Extreme weather events are projected to increase in frequency in the next century, with potentially large impacts for sea bird colonies. Variability in European shag Phalacrocorax aristotelis survival is predicted to rise with increased rainfall and onshore wind causing mass mortality “wrecks”. Population models show the potential negative impacts of increasingly variable weather, with an increased likelihood of population extinction in shags, and reduced population growth in Antarctic Petrels Thalassoica antarctica.
Increased variability and unpredictability in weather patterns are forecast to increase with climate change, resulting in more extreme weather events (Solomon et al. 2007). Whilst most climate change studies focus on the changes in mean temperature values over long periods of time, the impacts of stochastic events are likely to also have large population impacts.
Extreme weather events are characterised by being rare but of large magnitude. They are thought to particularly impact seabirds, through changes in frequency and severity of rainfall, onshore wind and snow storms. In Punta Tombo (Argentina), the number of storms per breeding season increased between 1983 and 2010, and in two years, high levels of precipitation killed 50% and 43% of Magellanic Penguin Spheniscus magellanicus chicks. The effects of extreme weather events were additive to starvation and predation, and the probability of survival decreased with increasing amounts of rain (Boersma and Rebstock 2014).
Similarly for Antarctic Petrels Thalassoica antarctica, the frequency of extreme weather events has large impacts on the breeding success of birds in the Svarthamaren colony, with the number of snow storms per breeding season negatively impacting annual productivity. Simulations suggest these snow storms have the potential to negatively influence long-term population dynamics (Descamps et al. 2015).
Nesting success of Bank Cormorants Phalacrocorax neglectus on Robben Island, South Africa was found to be influenced by the height of storm waves (Sherley et al. 2012), as the species nest on rocky outcrops, islands or man-made structures close to the high water mark. Storms that coincided with peak breeding season resulted in up to 71% nest failure.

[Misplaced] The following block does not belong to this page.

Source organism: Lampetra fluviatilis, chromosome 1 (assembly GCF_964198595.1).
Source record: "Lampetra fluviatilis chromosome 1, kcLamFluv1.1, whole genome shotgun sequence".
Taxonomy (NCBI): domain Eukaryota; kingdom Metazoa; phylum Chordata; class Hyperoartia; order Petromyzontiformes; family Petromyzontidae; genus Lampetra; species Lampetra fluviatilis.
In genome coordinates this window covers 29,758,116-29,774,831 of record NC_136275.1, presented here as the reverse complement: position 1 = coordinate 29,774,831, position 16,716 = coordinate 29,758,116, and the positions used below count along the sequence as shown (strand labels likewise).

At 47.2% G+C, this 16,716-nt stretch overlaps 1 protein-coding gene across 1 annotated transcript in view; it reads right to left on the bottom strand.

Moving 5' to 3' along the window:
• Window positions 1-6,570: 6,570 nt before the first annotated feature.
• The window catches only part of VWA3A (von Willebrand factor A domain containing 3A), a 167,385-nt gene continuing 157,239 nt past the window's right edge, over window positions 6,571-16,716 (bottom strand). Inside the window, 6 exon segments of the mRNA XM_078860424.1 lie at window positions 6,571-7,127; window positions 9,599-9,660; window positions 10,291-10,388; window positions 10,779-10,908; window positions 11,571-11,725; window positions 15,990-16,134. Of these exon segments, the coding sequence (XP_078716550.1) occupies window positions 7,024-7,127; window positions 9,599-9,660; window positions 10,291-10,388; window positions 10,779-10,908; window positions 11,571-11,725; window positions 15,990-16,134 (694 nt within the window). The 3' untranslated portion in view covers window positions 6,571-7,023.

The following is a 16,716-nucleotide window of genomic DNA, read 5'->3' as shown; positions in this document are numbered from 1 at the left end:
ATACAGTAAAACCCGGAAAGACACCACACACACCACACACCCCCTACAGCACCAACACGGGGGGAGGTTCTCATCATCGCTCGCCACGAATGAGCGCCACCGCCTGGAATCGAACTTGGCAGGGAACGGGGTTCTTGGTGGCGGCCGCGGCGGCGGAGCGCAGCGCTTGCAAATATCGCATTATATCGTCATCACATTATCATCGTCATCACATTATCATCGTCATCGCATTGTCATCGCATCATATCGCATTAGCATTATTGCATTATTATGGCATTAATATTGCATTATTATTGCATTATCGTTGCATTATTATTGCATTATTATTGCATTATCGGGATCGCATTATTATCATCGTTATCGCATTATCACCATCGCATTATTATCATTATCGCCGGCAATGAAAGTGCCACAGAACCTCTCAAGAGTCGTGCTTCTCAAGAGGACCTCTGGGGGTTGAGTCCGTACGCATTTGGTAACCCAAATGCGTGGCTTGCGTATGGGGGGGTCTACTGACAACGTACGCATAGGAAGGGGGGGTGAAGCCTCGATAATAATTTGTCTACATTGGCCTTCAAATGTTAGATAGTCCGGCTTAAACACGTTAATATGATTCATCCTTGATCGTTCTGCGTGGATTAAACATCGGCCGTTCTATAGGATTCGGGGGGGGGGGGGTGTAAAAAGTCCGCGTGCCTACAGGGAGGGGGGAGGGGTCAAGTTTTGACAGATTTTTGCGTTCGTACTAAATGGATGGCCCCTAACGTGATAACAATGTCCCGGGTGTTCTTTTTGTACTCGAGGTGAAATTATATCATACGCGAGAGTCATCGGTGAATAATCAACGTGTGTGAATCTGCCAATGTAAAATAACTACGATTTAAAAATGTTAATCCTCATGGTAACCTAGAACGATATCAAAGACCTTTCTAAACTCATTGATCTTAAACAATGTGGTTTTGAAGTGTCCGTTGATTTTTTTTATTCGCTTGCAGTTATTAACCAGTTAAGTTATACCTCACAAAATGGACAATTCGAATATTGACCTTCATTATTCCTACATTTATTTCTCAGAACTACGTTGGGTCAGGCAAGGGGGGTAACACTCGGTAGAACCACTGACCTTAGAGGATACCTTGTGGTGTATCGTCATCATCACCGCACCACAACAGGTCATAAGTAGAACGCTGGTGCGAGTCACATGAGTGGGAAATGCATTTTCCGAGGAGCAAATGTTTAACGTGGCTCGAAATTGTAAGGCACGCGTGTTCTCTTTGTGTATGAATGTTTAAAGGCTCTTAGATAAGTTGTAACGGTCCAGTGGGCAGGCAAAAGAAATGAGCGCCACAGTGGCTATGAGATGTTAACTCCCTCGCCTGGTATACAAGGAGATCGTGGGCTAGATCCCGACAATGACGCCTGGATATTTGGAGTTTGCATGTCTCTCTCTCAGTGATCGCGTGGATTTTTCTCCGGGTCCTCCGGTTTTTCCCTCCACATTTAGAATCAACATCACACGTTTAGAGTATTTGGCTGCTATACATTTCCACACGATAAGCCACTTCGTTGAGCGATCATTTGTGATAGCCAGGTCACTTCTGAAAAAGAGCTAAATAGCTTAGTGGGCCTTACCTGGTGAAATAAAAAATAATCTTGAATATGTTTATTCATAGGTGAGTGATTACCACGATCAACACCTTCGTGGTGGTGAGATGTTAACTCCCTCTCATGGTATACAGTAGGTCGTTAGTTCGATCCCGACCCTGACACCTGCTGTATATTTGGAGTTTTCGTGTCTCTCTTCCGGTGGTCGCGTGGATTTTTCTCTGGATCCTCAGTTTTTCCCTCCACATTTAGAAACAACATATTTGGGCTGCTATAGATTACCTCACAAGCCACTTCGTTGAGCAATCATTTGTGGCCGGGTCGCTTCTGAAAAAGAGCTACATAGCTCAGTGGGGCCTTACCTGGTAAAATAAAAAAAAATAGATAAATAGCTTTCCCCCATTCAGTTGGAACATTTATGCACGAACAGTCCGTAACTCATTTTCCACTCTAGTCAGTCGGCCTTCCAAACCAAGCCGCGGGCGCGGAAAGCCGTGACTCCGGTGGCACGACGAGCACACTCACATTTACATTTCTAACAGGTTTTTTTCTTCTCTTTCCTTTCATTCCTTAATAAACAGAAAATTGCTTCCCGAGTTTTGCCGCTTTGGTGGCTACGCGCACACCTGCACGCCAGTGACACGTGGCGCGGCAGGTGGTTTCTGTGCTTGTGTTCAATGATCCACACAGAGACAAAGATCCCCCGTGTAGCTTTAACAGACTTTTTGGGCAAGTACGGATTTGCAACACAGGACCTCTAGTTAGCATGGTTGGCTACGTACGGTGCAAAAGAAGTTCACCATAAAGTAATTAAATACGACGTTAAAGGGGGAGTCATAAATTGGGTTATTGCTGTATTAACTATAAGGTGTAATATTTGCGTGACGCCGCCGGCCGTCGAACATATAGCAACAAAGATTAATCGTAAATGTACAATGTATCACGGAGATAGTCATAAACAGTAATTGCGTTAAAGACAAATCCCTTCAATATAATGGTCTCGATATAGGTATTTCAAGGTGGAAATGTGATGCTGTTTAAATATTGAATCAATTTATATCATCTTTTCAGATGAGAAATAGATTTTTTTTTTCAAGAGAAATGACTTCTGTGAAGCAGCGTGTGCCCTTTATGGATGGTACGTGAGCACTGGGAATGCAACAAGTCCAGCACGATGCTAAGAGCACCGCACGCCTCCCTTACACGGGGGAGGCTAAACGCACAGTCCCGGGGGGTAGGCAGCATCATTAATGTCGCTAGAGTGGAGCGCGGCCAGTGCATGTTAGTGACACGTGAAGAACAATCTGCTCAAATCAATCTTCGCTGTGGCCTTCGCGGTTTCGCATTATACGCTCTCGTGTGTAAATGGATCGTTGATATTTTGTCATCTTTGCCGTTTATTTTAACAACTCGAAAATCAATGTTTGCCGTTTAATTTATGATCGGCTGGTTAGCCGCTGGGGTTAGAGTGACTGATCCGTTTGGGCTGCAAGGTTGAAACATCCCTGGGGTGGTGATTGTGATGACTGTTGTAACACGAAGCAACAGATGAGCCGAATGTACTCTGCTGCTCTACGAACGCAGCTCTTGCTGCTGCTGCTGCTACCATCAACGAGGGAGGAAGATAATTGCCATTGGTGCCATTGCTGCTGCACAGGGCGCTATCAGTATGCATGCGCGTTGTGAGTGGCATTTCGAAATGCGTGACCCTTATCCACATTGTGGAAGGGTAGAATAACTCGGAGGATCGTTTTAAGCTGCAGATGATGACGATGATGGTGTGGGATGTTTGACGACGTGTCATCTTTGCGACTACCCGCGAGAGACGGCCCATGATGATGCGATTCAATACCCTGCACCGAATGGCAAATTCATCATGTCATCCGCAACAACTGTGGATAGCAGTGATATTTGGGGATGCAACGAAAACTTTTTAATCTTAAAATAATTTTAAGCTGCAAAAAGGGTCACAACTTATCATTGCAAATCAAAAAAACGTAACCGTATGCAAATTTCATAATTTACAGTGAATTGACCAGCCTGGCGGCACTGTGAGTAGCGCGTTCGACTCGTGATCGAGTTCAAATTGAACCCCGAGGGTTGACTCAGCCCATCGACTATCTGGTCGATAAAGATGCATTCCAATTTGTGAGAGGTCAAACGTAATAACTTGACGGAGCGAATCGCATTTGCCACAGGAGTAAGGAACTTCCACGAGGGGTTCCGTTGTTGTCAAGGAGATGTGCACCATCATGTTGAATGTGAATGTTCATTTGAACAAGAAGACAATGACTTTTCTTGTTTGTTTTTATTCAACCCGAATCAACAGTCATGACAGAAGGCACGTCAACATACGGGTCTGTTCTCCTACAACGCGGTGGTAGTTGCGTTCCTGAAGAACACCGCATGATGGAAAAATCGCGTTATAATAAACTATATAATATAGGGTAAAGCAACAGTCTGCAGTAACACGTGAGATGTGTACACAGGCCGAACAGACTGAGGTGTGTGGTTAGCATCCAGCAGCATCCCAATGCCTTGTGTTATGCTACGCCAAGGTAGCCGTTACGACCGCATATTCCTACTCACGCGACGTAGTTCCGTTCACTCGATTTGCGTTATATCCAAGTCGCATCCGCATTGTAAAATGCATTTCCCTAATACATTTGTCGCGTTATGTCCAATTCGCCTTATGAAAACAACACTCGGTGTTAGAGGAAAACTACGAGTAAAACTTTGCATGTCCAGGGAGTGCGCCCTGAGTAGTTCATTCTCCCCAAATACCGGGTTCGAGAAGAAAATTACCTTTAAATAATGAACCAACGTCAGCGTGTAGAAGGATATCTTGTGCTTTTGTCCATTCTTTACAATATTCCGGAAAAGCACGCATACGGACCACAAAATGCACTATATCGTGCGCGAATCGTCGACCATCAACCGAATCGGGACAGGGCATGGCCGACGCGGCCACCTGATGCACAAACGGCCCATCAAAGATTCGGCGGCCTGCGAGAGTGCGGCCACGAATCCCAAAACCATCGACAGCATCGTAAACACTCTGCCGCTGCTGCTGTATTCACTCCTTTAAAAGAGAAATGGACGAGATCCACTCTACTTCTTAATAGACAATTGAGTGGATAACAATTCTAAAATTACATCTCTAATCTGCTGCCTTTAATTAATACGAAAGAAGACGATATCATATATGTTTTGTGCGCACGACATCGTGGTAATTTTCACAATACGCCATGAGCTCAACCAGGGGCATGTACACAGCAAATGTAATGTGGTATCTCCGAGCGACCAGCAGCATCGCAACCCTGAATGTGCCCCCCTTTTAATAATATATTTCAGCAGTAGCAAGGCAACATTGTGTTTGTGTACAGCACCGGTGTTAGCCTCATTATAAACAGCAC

In East Scotland, the effect of stochastic weather events was determined for the population growth and extinction probability for European shags Phalacrocorax aristotelis inhabiting the Isle of May (Frederiksen et al. 2008). Using 43 years of ring recovery data, variability in juvenile and adult survival was determined in response to winter weather conditions.
The inclusion of extreme weather events in population models significantly increased extinction risk, with survival of second year and adult birds being largely reduced in years of high rainfall and strong onshore wind in late Winter. These extreme events often resulted in mass mortality ‘wrecks’. Strong wind is likely to influence survival due to the increased energy requirements needed for foraging in turbid conditions and rainfall through increased risk of hypothermia due to the shags plumage, which isn’t completely waterproof.
This case study is taken from ‘The Messengers: What birds tell us about threats from climate change and solutions for nature and people’. To download the report in full click here.
Compiled: 2015 Copyright: 2015
BirdLife International (2015) Extreme weather will lead to more frequent mass mortality in European Shags. Downloaded from http://www.birdlife.org on 27/06/2019